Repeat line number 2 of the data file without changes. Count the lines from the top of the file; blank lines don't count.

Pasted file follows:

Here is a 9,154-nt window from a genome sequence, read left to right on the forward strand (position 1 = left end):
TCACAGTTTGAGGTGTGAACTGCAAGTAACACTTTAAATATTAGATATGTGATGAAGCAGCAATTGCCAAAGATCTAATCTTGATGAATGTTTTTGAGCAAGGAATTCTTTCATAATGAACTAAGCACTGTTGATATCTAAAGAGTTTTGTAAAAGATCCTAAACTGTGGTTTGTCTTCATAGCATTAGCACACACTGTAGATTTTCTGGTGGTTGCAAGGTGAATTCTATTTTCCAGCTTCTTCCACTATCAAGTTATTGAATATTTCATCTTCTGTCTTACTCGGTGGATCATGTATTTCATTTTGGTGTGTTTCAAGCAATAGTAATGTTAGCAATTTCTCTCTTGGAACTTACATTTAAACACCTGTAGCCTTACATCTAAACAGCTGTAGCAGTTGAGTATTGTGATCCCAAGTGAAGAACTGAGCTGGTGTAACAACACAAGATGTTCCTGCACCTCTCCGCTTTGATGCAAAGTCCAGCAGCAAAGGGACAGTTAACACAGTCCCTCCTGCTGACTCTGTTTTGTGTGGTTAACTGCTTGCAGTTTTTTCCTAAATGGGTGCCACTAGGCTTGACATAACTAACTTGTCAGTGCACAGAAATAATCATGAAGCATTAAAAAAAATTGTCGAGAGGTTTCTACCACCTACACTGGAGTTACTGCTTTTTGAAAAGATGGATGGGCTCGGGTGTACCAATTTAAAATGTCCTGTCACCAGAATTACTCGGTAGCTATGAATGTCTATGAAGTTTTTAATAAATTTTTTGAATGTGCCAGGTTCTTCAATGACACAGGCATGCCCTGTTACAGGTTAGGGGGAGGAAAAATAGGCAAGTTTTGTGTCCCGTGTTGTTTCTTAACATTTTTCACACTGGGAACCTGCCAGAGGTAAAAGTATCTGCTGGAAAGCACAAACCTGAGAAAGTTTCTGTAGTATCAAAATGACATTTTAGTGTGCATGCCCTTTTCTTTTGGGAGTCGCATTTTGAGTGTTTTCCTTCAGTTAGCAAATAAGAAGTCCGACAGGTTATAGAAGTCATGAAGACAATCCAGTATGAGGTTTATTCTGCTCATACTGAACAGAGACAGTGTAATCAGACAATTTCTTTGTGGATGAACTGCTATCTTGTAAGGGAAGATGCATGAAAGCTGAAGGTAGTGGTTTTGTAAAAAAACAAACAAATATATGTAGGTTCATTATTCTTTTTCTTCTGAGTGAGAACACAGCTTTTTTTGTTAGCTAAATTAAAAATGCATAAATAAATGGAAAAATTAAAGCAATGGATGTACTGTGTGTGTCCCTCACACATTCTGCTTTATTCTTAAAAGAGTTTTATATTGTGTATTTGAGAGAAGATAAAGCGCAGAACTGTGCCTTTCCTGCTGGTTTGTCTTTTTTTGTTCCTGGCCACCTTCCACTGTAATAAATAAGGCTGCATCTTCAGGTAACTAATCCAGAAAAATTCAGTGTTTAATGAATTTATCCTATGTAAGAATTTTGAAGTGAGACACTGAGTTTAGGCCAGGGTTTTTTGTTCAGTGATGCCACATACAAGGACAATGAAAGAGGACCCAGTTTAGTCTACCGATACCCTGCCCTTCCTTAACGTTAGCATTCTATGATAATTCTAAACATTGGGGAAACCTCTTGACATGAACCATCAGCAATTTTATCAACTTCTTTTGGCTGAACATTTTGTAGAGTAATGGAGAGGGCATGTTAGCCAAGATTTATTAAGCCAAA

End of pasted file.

TCACAGTTTGAGGTGTGAACTGCAAGTAACACTTTAAATATTAGATATGTGATGAAGCAGCAATTGCCAAAGATCTAATCTTGATGAATGTTTTTGAGCAAGGAATTCTTTCATAATGAACTAAGCACTGTTGATATCTAAAGAGTTTTGTAAAAGATCCTAAACTGTGGTTTGTCTTCATAGCATTAGCACACACTGTAGATTTTCTGGTGGTTGCAAGGTGAATTCTATTTTCCAGCTTCTTCCACTATCAAGTTATTGAATATTTCATCTTCTGTCTTACTCGGTGGATCATGTATTTCATTTTGGTGTGTTTCAAGCAATAGTAATGTTAGCAATTTCTCTCTTGGAACTTACATTTAAACACCTGTAGCCTTACATCTAAACAGCTGTAGCAGTTGAGTATTGTGATCCCAAGTGAAGAACTGAGCTGGTGTAACAACACAAGATGTTCCTGCACCTCTCCGCTTTGATGCAAAGTCCAGCAGCAAAGGGACAGTTAACACAGTCCCTCCTGCTGACTCTGTTTTGTGTGGTTAACTGCTTGCAGTTTTTTCCTAAATGGGTGCCACTAGGCTTGACATAACTAACTTGTCAGTGCACAGAAATAATCATGAAGCATTAAAAAAAATTGTCGAGAGGTTTCTACCACCTACACTGGAGTTACTGCTTTTTGAAAAGATGGATGGGCTCGGGTGTACCAATTTAAAATGTCCTGTCACCAGAATTACTCGGTAGCTATGAATGTCTATGAAGTTTTTAATAAATTTTTTGAATGTGCCAGGTTCTTCAATGACACAGGCATGCCCTGTTACAGGTTAGGGGGAGGAAAAATAGGCAAGTTTTGTGTCCCGTGTTGTTTCTTAACATTTTTCACACTGGGAACCTGCCAGAGGTAAAAGTATCTGCTGGAAAGCACAAACCTGAGAAAGTTTCTGTAGTATCAAAATGACATTTTAGTGTGCATGCCCTTTTCTTTTGGGAGTCGCATTTTGAGTGTTTTCCTTCAGTTAGCAAATAAGAAGTCCGACAGGTTATAGAAGTCATGAAGACAATCCAGTATGAGGTTTATTCTGCTCATACTGAACAGAGACAGTGTAATCAGACAATTTCTTTGTGGATGAACTGCTATCTTGTAAGGGAAGATGCATGAAAGCTGAAGGTAGTGGTTTTGTAAAAAAACAAACAAATATATGTAGGTTCATTATTCTTTTTCTTCTGAGTGAGAACACAGCTTTTTTTGTTAGCTAAATTAAAAATGCATAAATAAATGGAAAAATTAAAGCAATGGATGTACTGTGTGTGTCCCTCACACATTCTGCTTTATTCTTAAAAGAGTTTTATATTGTGTATTTGAGAGAAGATAAAGCGCAGAACTGTGCCTTTCCTGCTGGTTTGTCTTTTTTTGTTCCTGGCCACCTTCCACTGTAATAAATAAGGCTGCATCTTCAGGTAACTAATCCAGAAAAATTCAGTGTTTAATGAATTTATCCTATGTAAGAATTTTGAAGTGAGACACTGAGTTTAGGCCAGGGTTTTTTGTTCAGTGATGCCACATACAAGGACAATGAAAGAGGACCCAGTTTAGTCTACCGATACCCTGCCCTTCCTTAACGTTAGCATTCTATGATAATTCTAAACATTGGGGAAACCTCTTGACATGAACCATCAGCAATTTTATCAACTTCTTTTGGCTGAACATTTTGTAGAGTAATGGAGAGGGCATGTTAGCCAAGATTTATTAAGCCAAA